Since the suspensions went into place, Trump's presence in the fast-moving news cycle has been relatively minimal. He has been forced to release videos and statements through the news media, official press releases and, on Wednesday, via the White House Twitter account, which has just 26 million followers, less than a third of the audience he commanded through his personal account. (Twitter said Trump's use of the White House account did not violate its ban.) Otherwise, the president has hardly been heard from.
Executives at Facebook, Twitter and elsewhere believe they made the right decision in implementing these bans, but they also have reservations about their own power.
"The cost of this decision is that it sheds light on the fact that a small group of individuals get to make these decisions," one Facebook executive involved in the deliberations about the suspension of Trump's account said.
But platforms were not the only companies to highlight how the power of the internet is concentrated. Shortly after Facebook and Twitter suspended the president's accounts, tech companies even more central to the Internet put their power on display: Apple and Google removed Parler, a social networking app popular among Trump supporters, from their respective app stores for failing to prevent violent speech, and Amazon stopped hosting the app on its AWS web-hosting service. Parler chief executive John Matze said Wednesday the app, which claims 12 million users, may never return.
In a lengthy Twitter thread this week, Dorsey said that Twitter's decision to ban the president could set a "dangerous" precedent, highlighting "the power an individual or corporation has over a part of the global public conversation."
But he also pointed to the companies that control more than just their own platforms.
"This moment in time might call for this dynamic, but over the long term it will be destructive to the noble purpose and ideals of the open internet," Dorsey said of Apple, Google and Amazon's decisions. "A company making a business decision to moderate itself is different from a government removing access, yet can feel much the same."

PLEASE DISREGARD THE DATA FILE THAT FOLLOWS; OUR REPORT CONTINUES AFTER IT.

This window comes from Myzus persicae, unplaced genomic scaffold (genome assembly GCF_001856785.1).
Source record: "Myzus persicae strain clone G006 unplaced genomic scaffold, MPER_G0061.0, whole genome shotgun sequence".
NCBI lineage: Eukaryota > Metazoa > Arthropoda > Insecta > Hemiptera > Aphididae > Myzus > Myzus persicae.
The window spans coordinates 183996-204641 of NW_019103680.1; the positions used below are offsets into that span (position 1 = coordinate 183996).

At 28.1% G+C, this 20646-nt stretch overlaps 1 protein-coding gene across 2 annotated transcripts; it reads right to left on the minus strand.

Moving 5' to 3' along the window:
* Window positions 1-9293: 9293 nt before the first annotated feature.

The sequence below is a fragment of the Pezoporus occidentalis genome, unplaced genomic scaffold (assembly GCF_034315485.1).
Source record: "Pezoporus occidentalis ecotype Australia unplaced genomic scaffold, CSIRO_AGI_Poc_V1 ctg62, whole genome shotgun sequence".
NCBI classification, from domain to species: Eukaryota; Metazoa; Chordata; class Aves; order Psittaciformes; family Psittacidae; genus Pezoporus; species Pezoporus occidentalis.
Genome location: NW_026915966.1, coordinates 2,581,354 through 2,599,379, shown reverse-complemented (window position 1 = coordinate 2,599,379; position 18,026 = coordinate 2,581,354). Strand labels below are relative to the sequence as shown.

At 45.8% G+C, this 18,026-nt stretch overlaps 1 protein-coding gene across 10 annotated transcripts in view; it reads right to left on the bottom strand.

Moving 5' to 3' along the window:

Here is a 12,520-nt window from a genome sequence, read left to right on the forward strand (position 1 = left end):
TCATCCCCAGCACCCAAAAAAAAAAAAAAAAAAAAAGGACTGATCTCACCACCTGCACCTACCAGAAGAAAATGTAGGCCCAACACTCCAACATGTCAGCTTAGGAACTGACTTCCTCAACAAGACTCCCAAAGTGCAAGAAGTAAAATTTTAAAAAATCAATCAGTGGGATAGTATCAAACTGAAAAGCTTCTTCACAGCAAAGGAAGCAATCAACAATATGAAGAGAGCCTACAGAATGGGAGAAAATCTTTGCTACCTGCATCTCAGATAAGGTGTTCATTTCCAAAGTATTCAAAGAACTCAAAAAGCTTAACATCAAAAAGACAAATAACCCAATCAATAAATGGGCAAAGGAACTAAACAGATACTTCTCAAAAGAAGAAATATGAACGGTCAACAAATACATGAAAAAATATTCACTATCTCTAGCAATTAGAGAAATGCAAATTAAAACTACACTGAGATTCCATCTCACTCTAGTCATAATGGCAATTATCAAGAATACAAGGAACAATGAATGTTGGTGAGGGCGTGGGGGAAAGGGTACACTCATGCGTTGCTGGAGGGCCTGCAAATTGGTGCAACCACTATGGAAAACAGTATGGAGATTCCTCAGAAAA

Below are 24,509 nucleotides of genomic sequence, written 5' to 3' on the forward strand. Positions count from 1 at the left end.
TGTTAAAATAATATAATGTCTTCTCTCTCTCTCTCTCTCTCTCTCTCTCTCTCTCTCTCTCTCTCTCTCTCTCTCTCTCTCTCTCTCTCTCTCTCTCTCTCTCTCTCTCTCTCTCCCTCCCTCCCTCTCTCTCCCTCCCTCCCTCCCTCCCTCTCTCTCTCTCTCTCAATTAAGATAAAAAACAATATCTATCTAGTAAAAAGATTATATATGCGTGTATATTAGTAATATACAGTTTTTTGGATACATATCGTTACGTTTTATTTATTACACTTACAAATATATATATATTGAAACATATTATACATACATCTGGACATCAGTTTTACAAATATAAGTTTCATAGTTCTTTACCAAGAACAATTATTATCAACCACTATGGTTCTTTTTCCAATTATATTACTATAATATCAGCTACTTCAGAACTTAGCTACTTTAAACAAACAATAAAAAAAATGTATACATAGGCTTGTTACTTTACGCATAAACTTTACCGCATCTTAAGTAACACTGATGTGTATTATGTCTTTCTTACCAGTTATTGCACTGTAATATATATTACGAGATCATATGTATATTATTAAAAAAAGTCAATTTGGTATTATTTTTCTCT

The president and his allies have also raised alarm over these moves. The president, in a video posted to the official White House Twitter account on Wednesday, criticized "the efforts to censor, cancel and blacklist our fellow citizens."
Democratic lawmakers, including those who have long criticized the growing power of the big tech firms, appear to be less troubled by the platforms' actions against Trump and his supporters. They note that the First Amendment does not prohibit private businesses from deciding what it hosts on its platforms and they applaud the suspensions - even if they believe they should have happened earlier.
"Platforms are companies. They have user agreements," said Rachel Cohen, a spokesperson for Sen. Mark Warner, D-Va., a vocal advocate for greater regulation of big tech. "When someone is in violation of the platform standards they should be held accountable."
Both companies have long made special rules for Trump and other world leaders on the grounds that even the most controversial posts have significant news value. Most of Trump's controversial posts have thus remained on those platforms, sometimes placed behind warning labels, sometimes not.
The Facebook and Twitter decisions were a response to a very specific situation, sources at both companies said. A specifically influential actor was inciting violence and threatening the democratic process, and his words were having a demonstrable effect in the real world.
In explaining its ban, Twitter did not merely say that Trump's words might inspire people to violence. It also cited "multiple indicators" that those words were "being received and understood" as an incitement to violence.
Now, the precedent has been set. And while these platforms may never again encounter a situation as dire and extreme as the one they faced last week, the entire world has seen just how much power tech companies wield and the realization that these executives can take drastic action when necessary - altering the course of world history from tropical retreats in the Pacific Ocean - without any external laws or guidelines.
"This is not normal," one Facebook executive said. "These are extraordinary circumstances. We don't have a policy for what to do when a sitting president starts a coup."